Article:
Mass Casualty Incidents, News, Operations, Terrorism & Active Shooter

Wisconsin Department Purchases Body Armor for Fire, EMS Personnel

Franklin – Franklin’s fire department now offers ballistic protective equipment (BPE) for all of its personnel that would respond to an active shooter situation – the equipment was purchased using funds from 2015’s budget and will be available to personnel before the end of 2015.

The recent purchase of additional protective gear is the fire and police departments’ response to what Police Chief Rick Oliva called a “paradigm shift” for fire department personnel – the need to enter a live scene.

“You see what happens in different parts of the country seemingly on a daily basis,” Fire Chief Adam Remington said. “Prior to Columbine, we would stay at a distance and wouldn’t be involved until afterward, and basically the problem with that was people died from injuries.” After recent mass shooting events, such as the events in Paris and San Bernardino, the police and fire department saw a need for fire and medical responders to enter a potentially unsecured shooter situation.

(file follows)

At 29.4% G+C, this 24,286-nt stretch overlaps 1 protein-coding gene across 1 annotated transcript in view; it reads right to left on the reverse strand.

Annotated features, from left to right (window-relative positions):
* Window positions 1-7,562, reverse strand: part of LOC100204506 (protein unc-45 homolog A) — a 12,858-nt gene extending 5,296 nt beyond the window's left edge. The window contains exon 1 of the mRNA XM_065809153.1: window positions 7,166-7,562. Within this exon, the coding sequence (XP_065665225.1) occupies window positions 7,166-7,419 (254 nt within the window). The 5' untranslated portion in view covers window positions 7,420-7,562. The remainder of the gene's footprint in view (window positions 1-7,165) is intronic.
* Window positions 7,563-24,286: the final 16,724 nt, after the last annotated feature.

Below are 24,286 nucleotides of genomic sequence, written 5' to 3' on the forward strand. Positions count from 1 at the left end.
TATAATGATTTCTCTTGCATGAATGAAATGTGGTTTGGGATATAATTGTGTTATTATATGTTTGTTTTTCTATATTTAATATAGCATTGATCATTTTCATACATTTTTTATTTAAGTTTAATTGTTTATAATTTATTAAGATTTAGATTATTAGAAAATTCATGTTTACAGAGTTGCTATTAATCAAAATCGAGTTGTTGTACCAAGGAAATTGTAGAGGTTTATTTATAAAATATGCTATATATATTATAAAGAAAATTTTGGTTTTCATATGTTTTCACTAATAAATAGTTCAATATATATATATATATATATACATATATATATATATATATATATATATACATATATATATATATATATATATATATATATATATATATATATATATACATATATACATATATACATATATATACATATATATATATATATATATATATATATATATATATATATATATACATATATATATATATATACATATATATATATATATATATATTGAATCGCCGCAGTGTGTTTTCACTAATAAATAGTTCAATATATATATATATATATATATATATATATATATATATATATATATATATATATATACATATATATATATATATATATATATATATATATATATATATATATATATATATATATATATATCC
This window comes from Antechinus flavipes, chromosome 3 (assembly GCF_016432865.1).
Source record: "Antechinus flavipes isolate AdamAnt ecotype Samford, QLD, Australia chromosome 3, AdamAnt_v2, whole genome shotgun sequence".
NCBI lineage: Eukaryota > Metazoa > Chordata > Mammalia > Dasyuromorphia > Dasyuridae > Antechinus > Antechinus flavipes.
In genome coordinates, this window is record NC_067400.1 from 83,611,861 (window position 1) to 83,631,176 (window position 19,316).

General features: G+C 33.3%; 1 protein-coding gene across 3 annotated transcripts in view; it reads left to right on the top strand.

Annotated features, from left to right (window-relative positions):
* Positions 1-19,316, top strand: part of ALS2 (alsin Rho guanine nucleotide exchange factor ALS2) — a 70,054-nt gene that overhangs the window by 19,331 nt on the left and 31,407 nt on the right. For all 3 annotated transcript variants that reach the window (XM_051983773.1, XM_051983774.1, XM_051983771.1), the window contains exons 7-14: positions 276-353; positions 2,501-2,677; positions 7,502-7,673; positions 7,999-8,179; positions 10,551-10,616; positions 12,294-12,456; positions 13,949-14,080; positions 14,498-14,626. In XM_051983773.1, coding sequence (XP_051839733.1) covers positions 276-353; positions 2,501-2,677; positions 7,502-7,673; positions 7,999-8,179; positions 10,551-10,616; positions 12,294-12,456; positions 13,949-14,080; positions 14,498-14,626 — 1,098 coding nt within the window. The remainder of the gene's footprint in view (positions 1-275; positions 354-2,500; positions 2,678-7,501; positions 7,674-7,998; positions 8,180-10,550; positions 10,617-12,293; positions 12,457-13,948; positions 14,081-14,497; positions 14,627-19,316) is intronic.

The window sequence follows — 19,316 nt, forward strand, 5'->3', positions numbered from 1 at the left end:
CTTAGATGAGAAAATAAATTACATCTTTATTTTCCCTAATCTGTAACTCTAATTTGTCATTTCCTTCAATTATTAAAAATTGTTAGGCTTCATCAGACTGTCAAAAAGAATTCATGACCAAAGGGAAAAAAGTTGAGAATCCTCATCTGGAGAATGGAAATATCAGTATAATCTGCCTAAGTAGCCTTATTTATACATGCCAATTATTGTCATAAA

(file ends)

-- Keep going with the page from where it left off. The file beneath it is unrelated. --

“We don’t go in there while bullets are flying; that’s not our intent,” Remington said. “We don’t go in by ourselves – we would always go [with the police]. The police department is armed, that’s not our expertise. Our focus is on the patients, getting them out of there and getting them treated.”

Being Prepared

While the fire department had a few sets of BPE gear, the new purchases will provide all responding personnel with their own sets of protective helmets and body armor.

“Who would have thought that there would be a mass shooter in Oak Creek? It can happen anywhere,” said Mayor Steve Olson, referring to the Sikh Temple Shooting in 2012.

“Our paramedic units were on the scene just after the Oak Creek units were.”

In addition to providing protection in the event of fire department personnel responding to another community, the purchase of additional gear realistically prepares for the future, according to Oliva and Remington. “You look at where these things happen – it’s communities like Franklin,” Remington said. “It’s happened in Oak Creek, it’s happened in Brookfield. It’s similar demographics, similar makeups.”

While Remington admitted he was not an expert on “active shooter or mass-casualty events,” they typically don’t occur in impoverished communities, but in suburban type communities similar to Franklin. In October, several Milwaukee-area police and fire departments participated in an active shooter simulation at the Milwaukee State Fair grounds hosted by the Greenfield Police Department. Additionally, Oliva anticipates more active shooter training in 2016.

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